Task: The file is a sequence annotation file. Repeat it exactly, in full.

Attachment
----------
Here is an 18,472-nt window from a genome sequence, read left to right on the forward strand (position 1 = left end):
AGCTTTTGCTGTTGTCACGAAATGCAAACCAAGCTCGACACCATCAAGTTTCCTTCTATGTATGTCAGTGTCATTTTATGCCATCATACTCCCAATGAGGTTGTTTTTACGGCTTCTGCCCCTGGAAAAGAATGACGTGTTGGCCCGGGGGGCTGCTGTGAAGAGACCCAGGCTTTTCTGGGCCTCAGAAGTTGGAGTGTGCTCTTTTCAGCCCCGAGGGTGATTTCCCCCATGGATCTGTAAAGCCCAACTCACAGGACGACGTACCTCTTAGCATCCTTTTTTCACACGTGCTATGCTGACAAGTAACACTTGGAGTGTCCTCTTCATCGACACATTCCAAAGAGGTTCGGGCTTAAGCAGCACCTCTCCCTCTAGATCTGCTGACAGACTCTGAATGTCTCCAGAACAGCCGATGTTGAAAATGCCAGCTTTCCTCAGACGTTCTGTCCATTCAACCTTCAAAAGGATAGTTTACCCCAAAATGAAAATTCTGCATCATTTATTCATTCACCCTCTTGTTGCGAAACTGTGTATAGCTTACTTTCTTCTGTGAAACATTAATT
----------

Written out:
Here is an 18,472-nt window from a genome sequence, read left to right on the forward strand (position 1 = left end):
AGCTTTTGCTGTTGTCACGAAATGCAAACCAAGCTCGACACCATCAAGTTTCCTTCTATGTATGTCAGTGTCATTTTATGCCATCATACTCCCAATGAGGTTGTTTTTACGGCTTCTGCCCCTGGAAAAGAATGACGTGTTGGCCCGGGGGGCTGCTGTGAAGAGACCCAGGCTTTTCTGGGCCTCAGAAGTTGGAGTGTGCTCTTTTCAGCCCCGAGGGTGATTTCCCCCATGGATCTGTAAAGCCCAACTCACAGGACGACGTACCTCTTAGCATCCTTTTTTCACACGTGCTATGCTGACAAGTAACACTTGGAGTGTCCTCTTCATCGACACATTCCAAAGAGGTTCGGGCTTAAGCAGCACCTCTCCCTCTAGATCTGCTGACAGACTCTGAATGTCTCCAGAACAGCCGATGTTGAAAATGCCAGCTTTCCTCAGACGTTCTGTCCATTCAACCTTCAAAAGGATAGTTTACCCCAAAATGAAAATTCTGCATCATTTATTCATTCACCCTCTTGTTGCGAAACTGTGTATAGCTTACTTTCTTCTGTGAAACATTAATT